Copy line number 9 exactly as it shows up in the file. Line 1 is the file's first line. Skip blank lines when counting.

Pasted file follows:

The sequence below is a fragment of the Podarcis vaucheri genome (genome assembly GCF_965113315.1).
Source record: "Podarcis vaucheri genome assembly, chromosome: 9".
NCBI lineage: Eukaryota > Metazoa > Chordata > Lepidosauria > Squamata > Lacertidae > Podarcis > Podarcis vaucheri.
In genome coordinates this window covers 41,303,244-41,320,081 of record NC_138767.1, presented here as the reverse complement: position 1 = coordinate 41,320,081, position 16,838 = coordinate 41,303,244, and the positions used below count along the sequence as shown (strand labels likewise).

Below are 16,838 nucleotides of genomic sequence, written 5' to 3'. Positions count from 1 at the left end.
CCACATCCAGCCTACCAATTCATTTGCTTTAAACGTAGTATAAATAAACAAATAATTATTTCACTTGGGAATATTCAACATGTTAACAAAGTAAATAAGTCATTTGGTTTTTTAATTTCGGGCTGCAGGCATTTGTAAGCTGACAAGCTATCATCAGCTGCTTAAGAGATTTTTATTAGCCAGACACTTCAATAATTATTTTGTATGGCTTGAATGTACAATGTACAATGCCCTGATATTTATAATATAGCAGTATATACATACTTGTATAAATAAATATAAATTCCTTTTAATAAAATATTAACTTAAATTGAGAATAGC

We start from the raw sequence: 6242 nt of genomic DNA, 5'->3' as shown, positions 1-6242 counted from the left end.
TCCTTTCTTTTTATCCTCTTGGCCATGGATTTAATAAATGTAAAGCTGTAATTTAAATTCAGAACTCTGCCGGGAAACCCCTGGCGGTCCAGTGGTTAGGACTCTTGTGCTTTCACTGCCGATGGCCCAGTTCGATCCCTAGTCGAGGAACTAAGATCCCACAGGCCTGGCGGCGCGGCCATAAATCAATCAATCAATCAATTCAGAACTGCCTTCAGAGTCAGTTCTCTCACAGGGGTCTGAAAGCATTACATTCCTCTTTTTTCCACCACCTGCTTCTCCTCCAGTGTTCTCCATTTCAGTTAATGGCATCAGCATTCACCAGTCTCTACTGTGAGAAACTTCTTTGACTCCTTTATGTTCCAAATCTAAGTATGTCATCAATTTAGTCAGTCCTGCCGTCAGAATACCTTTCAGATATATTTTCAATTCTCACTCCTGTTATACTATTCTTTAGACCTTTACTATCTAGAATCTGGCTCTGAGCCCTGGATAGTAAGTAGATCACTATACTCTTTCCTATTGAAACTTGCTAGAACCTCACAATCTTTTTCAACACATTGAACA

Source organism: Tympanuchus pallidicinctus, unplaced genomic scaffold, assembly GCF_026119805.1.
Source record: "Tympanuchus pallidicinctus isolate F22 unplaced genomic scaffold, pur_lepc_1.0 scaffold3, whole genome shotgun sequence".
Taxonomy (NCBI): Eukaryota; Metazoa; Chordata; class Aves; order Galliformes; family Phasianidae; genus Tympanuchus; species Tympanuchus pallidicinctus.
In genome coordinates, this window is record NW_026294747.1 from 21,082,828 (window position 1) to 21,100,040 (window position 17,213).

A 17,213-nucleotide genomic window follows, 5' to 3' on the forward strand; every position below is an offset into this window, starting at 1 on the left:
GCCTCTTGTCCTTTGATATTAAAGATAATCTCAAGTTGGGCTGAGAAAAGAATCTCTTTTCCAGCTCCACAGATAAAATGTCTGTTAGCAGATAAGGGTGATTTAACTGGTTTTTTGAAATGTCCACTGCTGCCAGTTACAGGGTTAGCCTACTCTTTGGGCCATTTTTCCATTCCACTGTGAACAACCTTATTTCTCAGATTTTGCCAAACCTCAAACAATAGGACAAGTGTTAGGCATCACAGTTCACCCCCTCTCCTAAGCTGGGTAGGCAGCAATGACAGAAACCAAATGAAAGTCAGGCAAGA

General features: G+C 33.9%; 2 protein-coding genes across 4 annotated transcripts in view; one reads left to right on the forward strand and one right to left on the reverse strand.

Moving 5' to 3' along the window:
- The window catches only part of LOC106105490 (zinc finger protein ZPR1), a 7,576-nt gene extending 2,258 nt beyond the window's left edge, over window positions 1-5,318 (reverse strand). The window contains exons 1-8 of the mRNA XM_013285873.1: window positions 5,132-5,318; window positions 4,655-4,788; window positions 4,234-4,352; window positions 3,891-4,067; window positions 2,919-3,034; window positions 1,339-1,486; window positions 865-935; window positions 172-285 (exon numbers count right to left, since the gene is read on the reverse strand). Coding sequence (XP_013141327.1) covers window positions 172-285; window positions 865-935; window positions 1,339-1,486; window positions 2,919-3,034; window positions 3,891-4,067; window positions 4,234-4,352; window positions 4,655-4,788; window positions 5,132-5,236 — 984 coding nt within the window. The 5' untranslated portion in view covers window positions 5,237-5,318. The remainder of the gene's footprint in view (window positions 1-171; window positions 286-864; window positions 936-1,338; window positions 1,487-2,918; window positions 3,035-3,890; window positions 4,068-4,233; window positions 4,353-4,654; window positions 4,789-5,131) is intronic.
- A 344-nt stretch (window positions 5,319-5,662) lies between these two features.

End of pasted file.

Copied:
Source organism: Tympanuchus pallidicinctus, unplaced genomic scaffold, assembly GCF_026119805.1.